This one-man play, written and performed by Lewis Cowan, concerns the great movie mogul Sam Goldwyn, the title being one of his famous ‘Goldwynisms’. The show is set in 1939 with the 60-year-old Goldwyn talking, unusually, to a therapist (but really to us), and starts pleasingly with a string of those Goldwynisms – then an emphatic denial that he ever said any of them. Do we believe him? Does it matter? Cowan inhabits the larger-than-life character completely: the Jewish-American accent, the extravagant mannerisms, the unkillable chutzpah. Basically, he recounts his life and career up to that date, from poverty in Poland to Hollywood fame. But this is no boring string of factoids: he brims with confidence and wit; vividly evoking his struggles in childhood and adolescence, and his battles in the jungle of the early Hollywood movie business. He enthuses passionately about those in it he admires, and excoriates those he doesn’t. Some of them, in the course of the vicious infighting in the biz, move from the one status to the other. His marriages, his family life, his unsentimental but loyal approach to his Jewishness, and most of all his endless manoeuvring in the shark-filled pond of Tinseltown are all brought brilliantly to life in this thoroughly bravura performance. Unmissable.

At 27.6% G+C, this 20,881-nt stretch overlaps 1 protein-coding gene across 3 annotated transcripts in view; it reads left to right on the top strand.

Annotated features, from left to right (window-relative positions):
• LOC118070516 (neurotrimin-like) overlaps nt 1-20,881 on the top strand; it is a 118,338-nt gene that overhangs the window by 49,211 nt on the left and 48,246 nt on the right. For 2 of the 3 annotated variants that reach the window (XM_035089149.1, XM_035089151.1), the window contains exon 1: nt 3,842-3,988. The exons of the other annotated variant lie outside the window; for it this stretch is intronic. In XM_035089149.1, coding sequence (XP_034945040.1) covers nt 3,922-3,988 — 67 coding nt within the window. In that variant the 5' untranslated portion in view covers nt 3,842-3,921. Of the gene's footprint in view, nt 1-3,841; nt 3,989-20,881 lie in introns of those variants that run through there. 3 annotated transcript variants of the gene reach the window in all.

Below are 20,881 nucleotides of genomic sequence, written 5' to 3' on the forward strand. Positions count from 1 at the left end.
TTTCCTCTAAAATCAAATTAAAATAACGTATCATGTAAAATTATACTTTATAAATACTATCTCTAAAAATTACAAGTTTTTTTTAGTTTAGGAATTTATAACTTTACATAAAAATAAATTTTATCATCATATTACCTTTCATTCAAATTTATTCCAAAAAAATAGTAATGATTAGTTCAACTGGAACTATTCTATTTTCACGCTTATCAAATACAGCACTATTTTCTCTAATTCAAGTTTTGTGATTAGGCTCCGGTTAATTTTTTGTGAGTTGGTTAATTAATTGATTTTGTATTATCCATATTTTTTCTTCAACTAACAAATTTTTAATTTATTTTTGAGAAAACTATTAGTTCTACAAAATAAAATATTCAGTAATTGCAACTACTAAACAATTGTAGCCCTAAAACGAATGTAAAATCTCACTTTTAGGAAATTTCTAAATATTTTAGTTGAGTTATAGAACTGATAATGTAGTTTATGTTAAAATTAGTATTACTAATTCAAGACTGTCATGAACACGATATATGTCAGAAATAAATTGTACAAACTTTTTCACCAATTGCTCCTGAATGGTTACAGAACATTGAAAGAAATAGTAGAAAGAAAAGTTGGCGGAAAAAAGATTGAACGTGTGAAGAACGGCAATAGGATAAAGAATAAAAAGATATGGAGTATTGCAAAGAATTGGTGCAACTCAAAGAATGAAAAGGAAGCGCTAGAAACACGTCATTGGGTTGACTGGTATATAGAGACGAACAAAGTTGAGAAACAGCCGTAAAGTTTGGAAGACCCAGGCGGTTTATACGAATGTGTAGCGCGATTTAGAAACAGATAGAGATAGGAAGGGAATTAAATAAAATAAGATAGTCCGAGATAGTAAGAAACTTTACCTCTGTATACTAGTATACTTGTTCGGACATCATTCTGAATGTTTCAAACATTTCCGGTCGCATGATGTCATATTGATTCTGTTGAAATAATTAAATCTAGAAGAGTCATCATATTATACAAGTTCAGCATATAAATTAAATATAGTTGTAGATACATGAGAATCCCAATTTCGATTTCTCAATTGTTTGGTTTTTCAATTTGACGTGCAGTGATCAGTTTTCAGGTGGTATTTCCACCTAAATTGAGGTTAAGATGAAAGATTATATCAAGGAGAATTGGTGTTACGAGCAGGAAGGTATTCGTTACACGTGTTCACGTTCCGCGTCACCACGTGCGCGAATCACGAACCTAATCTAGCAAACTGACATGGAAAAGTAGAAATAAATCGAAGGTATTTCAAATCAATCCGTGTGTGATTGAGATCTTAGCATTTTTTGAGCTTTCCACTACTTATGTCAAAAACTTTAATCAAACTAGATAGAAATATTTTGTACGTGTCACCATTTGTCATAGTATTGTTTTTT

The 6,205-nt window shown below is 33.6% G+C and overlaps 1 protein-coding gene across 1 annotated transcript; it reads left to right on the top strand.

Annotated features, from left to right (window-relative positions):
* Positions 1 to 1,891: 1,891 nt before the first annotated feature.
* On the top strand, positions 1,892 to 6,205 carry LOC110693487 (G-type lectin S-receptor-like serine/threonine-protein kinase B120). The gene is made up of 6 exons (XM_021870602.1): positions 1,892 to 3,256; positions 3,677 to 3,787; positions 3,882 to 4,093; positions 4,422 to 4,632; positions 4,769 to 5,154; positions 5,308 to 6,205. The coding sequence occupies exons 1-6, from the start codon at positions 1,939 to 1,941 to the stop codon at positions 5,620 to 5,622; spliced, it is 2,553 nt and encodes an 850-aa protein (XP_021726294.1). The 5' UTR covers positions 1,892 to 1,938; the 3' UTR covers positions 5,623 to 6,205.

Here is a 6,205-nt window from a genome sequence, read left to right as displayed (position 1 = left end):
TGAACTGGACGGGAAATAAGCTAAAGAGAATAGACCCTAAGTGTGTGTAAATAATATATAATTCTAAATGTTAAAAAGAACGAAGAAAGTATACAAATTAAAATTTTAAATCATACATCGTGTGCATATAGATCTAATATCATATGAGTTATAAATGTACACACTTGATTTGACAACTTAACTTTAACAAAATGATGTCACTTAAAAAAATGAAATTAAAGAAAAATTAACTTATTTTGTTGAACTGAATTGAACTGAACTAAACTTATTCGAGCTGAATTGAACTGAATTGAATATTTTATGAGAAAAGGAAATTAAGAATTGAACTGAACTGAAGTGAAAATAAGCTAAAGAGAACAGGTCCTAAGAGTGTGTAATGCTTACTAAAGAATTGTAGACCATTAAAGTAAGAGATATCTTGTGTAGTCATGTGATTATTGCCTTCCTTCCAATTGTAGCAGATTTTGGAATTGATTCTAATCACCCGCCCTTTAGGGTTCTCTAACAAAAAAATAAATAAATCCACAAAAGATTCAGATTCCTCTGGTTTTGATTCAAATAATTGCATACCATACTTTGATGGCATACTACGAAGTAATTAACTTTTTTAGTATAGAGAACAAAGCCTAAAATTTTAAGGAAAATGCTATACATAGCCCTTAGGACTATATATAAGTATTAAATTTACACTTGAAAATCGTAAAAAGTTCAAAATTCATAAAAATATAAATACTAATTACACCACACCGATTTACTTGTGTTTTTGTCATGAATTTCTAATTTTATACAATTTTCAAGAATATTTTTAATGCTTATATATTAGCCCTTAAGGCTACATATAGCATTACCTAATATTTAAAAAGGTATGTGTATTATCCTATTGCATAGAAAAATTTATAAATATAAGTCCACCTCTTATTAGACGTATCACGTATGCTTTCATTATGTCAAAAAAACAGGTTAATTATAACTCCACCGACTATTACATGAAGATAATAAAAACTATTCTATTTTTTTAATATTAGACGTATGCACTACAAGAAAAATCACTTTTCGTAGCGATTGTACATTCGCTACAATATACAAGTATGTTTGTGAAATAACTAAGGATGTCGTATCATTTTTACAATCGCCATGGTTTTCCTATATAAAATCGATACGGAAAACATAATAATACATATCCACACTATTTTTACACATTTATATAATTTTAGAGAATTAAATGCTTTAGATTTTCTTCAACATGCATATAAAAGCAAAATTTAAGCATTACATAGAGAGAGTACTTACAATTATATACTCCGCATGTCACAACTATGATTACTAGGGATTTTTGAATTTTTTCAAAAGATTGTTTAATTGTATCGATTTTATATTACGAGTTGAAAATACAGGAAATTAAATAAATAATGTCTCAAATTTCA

John Christopher Wood